--André Bernard, New York Observer
"His intense imagination, his unwavering attention to detail, the humane spirit with which he portrays his characters and his deep interest and understanding of his times, our times, make Ford's work essential literature. And while this may be Frank Bascombe's final appearance, it is one that will bear many return visits.
--Frank Reiss, The Atlanta Journal-Constitution
"Ford once again shows why he deserves to be hailed as one of the great American fiction novelists of his generation and why Frank Bascombe deserves a spot on the modern American fictional-character roster, alongside John Updike's Harry Angstrom, Walker Percy's Binx Bolling and Saul Bellow's Augie March, [and] what the author is doing here: reminding us that even the smallest and most insignificant-seeming of our experiences can trigger the cascade of memories, feelings and observations that combine to form genuine insight."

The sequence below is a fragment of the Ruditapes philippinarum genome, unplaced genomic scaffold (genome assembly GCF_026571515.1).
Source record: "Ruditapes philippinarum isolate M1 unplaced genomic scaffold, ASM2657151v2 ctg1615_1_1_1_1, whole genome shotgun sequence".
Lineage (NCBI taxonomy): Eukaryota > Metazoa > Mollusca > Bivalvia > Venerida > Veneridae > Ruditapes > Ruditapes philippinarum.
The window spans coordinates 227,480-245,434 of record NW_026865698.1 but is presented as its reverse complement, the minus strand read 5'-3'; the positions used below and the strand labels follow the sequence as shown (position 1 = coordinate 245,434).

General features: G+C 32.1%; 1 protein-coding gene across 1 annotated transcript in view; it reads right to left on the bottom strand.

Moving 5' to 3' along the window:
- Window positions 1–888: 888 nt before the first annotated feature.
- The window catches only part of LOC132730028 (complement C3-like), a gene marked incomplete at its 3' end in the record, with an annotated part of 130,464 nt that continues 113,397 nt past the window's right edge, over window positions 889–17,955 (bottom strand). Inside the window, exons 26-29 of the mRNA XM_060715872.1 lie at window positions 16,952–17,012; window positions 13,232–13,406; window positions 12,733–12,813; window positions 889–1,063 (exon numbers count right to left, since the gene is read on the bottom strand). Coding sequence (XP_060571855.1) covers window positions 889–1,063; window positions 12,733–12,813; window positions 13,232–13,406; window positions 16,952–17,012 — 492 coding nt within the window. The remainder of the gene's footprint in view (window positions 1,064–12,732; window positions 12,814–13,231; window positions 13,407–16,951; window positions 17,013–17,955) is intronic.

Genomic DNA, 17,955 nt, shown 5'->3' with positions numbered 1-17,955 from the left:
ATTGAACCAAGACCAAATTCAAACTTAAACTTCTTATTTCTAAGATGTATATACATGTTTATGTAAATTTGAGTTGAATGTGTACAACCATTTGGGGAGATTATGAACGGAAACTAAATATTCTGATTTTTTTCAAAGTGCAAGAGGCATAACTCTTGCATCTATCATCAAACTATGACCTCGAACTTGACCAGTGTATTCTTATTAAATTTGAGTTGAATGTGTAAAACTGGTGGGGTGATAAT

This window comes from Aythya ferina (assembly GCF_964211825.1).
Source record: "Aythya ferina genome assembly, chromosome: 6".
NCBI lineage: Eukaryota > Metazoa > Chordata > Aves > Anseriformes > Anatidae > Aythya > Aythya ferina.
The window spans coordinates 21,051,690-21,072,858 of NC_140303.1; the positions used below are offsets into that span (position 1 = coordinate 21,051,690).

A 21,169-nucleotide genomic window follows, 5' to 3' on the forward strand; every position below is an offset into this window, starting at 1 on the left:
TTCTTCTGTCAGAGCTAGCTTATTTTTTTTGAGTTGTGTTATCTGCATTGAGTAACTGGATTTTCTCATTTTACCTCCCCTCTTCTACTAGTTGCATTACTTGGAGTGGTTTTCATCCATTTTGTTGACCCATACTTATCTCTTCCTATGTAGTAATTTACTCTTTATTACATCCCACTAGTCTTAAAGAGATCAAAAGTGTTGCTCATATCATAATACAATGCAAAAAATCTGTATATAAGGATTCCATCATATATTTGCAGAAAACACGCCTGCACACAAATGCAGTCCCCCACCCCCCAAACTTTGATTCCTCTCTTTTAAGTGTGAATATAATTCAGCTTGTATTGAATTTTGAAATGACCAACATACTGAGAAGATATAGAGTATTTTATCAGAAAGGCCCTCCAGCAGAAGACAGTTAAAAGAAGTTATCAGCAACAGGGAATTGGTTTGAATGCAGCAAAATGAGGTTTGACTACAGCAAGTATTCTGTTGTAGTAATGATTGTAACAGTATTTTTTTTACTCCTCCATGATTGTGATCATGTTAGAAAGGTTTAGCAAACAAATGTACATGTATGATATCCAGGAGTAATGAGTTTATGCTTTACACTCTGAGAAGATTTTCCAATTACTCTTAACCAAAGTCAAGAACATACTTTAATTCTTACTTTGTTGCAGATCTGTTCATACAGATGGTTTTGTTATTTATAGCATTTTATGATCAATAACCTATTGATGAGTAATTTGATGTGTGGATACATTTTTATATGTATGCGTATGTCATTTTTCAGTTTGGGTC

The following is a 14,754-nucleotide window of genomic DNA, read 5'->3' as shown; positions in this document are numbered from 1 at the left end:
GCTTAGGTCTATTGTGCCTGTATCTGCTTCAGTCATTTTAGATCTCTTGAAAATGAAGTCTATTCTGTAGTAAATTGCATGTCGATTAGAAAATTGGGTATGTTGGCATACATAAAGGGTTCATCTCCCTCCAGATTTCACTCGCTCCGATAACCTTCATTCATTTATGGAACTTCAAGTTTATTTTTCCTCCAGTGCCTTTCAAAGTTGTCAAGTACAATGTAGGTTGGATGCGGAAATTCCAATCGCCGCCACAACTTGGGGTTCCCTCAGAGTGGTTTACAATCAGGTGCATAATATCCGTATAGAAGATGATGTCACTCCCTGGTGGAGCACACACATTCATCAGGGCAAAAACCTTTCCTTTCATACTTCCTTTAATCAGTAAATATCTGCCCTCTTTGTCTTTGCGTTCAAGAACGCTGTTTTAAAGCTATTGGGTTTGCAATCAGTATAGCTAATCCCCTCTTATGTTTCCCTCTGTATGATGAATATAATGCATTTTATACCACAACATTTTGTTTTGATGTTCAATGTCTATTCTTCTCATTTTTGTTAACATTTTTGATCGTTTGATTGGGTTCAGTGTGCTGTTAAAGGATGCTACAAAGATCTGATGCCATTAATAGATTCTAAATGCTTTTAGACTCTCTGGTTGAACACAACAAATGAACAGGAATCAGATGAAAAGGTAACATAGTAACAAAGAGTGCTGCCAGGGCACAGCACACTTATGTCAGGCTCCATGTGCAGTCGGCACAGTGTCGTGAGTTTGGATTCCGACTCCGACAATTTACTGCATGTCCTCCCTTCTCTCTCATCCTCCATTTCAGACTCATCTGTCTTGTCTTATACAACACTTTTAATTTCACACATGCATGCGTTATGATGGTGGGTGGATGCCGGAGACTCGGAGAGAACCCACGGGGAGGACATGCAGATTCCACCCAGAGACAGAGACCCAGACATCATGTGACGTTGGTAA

--Jeff, Turrentine, The Washington Post Book World
"Frank Bascombe is one of the great characters of modern American fiction, [and] it's fair to say that we know more about Frank--his opinions on most things--than we do about members of our family or our inner circle of friends."
--June Sawyers, The San Francisco Chronicle
"Ford's bracingly jaundiced perspective, the postmillennial, exurban American experience vividly materializes in all its tragicomically absurd permutations."
--Michael Sandin, Time Out New York
"A great American novel that never resorts to paranoid hyperbole or beatific roadrunning . . . In its gist a benevolent survey of the cluttered American landscape."
"As in many literary classics, the beauty of this novel is in its presentation . . . and in Bascombe's unwaveringly honest and humorous narration . . . A fitting way to complete the Frank Bascombe legacy."
--Stephen Morrow, Library Journal